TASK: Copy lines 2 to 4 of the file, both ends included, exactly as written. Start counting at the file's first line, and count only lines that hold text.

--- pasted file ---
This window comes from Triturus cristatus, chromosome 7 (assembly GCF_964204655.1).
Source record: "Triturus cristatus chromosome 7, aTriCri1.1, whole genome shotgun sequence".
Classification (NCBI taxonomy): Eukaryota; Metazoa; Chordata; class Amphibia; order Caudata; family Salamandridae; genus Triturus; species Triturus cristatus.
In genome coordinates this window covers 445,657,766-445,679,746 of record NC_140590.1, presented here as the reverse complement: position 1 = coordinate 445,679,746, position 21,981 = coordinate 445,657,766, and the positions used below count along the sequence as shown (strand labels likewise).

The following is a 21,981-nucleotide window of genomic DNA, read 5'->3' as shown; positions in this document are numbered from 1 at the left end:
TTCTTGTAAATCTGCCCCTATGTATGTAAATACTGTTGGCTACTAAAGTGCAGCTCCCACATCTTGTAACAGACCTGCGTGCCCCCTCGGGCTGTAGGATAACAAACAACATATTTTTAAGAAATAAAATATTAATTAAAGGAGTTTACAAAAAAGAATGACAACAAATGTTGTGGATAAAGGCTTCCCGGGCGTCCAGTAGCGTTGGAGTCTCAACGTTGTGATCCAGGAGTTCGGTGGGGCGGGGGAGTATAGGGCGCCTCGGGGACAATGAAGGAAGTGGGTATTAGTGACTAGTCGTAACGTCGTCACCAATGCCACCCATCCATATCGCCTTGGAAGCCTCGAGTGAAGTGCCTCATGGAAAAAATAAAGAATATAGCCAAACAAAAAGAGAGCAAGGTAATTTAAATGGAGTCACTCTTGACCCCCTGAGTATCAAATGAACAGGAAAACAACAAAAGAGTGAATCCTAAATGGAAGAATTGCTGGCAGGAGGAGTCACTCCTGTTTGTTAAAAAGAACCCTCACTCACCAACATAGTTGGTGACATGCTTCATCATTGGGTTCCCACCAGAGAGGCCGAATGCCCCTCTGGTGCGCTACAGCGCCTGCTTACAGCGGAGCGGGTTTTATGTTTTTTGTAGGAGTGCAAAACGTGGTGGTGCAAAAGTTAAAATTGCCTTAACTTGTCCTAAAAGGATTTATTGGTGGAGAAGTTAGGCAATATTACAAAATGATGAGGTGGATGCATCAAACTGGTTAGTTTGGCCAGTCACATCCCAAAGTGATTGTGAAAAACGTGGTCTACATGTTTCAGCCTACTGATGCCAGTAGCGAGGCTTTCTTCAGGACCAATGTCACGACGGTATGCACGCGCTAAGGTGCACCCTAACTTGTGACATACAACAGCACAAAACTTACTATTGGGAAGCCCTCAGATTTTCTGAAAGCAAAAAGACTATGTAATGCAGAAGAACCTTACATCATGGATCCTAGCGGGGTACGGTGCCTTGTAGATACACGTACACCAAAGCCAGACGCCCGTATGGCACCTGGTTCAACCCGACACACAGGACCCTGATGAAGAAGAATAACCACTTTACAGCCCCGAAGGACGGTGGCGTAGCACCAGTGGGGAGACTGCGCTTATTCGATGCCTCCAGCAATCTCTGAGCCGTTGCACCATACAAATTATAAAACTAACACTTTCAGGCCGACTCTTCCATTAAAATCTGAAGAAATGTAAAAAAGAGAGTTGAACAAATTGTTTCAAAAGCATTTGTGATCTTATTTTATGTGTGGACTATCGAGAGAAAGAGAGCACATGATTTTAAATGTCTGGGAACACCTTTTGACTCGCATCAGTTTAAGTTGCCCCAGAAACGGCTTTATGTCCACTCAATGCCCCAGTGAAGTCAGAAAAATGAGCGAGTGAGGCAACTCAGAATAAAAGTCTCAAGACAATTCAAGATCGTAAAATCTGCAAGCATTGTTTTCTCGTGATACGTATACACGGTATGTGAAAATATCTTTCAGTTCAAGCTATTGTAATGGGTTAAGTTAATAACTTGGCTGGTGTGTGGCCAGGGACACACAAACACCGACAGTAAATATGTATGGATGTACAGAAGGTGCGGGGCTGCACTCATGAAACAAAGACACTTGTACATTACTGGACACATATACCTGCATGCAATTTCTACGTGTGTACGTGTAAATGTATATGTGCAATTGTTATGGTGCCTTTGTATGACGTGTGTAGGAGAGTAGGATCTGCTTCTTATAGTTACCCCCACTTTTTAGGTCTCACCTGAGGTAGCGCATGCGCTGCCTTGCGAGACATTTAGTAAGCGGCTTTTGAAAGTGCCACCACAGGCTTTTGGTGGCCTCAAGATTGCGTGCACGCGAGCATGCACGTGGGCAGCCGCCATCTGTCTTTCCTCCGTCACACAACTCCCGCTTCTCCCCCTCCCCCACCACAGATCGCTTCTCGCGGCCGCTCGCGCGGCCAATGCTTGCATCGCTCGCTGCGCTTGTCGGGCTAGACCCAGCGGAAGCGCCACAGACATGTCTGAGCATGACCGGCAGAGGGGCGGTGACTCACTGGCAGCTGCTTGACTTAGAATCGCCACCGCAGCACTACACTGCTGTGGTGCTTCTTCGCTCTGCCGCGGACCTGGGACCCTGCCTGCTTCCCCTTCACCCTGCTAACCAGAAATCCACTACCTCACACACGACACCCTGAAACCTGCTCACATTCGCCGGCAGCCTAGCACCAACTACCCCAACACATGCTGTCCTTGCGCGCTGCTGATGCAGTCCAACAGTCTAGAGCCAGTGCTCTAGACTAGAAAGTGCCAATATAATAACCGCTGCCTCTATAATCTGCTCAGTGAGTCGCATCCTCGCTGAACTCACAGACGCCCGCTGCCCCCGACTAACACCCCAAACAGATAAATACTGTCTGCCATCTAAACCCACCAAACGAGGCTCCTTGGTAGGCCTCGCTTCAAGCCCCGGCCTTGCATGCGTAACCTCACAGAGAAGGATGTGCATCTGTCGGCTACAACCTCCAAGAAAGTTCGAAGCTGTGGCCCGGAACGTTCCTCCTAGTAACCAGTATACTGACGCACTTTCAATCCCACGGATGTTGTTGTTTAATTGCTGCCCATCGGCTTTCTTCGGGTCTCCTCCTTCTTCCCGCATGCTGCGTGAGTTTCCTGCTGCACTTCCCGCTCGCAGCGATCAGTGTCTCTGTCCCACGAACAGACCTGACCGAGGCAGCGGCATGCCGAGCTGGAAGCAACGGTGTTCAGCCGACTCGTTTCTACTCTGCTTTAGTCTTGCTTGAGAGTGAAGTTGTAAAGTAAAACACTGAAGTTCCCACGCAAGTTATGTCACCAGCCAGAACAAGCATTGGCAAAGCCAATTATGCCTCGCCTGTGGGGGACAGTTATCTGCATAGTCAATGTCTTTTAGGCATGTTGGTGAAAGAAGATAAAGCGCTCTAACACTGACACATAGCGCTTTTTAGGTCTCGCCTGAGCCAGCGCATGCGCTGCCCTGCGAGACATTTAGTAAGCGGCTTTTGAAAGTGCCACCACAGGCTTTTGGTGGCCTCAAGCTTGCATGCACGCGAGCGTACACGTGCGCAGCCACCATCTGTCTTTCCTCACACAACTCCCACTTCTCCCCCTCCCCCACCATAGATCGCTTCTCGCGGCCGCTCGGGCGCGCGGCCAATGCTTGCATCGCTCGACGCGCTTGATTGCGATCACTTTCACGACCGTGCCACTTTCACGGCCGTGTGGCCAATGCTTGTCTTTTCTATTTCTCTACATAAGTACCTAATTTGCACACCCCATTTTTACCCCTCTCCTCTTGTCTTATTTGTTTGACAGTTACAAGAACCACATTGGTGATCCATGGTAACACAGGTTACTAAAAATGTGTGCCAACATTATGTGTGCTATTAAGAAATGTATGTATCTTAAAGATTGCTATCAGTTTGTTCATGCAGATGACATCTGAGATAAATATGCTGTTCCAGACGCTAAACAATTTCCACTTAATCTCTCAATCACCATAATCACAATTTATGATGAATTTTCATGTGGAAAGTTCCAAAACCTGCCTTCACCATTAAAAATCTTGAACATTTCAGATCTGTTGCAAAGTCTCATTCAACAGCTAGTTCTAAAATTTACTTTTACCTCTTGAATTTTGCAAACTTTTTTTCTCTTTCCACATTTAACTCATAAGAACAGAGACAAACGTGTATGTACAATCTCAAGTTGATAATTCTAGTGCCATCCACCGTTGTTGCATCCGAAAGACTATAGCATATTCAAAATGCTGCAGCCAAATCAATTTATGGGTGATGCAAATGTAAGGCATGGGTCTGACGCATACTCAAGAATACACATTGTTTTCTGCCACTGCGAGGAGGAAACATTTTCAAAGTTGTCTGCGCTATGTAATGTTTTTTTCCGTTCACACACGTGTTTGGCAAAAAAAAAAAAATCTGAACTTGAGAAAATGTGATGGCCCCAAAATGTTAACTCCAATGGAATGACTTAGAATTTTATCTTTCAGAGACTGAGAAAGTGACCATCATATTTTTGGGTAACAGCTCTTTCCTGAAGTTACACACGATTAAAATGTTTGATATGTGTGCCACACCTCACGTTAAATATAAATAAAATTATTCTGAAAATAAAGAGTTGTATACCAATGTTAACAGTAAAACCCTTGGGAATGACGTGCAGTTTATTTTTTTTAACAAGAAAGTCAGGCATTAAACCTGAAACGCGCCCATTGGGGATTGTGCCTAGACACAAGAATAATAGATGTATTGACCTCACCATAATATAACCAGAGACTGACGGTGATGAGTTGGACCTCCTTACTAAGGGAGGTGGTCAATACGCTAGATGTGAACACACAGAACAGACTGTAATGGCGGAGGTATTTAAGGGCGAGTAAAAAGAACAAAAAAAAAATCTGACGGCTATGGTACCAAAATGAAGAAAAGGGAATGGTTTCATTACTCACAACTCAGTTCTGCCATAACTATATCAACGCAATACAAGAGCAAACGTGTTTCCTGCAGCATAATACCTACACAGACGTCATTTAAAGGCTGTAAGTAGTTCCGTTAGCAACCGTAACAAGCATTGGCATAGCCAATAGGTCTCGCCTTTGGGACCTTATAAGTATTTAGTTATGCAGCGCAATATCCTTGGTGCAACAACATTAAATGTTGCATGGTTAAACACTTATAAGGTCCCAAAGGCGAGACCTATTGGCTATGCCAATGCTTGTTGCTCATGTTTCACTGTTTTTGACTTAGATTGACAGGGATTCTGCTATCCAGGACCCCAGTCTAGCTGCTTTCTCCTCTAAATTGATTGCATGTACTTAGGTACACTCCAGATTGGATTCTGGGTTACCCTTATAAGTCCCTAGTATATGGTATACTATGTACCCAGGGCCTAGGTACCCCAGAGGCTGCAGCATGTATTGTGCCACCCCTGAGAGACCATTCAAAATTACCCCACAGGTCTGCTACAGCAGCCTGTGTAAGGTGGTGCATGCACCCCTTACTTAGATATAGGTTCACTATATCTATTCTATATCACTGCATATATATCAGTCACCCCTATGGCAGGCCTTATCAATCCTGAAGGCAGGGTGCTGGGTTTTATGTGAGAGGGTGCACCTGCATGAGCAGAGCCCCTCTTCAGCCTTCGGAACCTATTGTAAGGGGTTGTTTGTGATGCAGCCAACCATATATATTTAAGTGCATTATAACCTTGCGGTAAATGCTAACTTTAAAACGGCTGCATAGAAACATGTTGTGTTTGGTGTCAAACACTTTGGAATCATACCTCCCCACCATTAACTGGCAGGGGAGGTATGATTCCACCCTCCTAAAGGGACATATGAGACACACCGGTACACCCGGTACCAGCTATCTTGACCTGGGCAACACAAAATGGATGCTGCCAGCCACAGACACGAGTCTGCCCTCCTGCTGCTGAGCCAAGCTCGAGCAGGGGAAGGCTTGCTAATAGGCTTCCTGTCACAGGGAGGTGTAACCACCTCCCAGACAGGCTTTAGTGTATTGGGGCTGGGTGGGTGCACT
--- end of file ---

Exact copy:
Source record: "Triturus cristatus chromosome 7, aTriCri1.1, whole genome shotgun sequence".
Classification (NCBI taxonomy): Eukaryota; Metazoa; Chordata; class Amphibia; order Caudata; family Salamandridae; genus Triturus; species Triturus cristatus.
In genome coordinates this window covers 445,657,766-445,679,746 of record NC_140590.1, presented here as the reverse complement: position 1 = coordinate 445,679,746, position 21,981 = coordinate 445,657,766, and the positions used below count along the sequence as shown (strand labels likewise).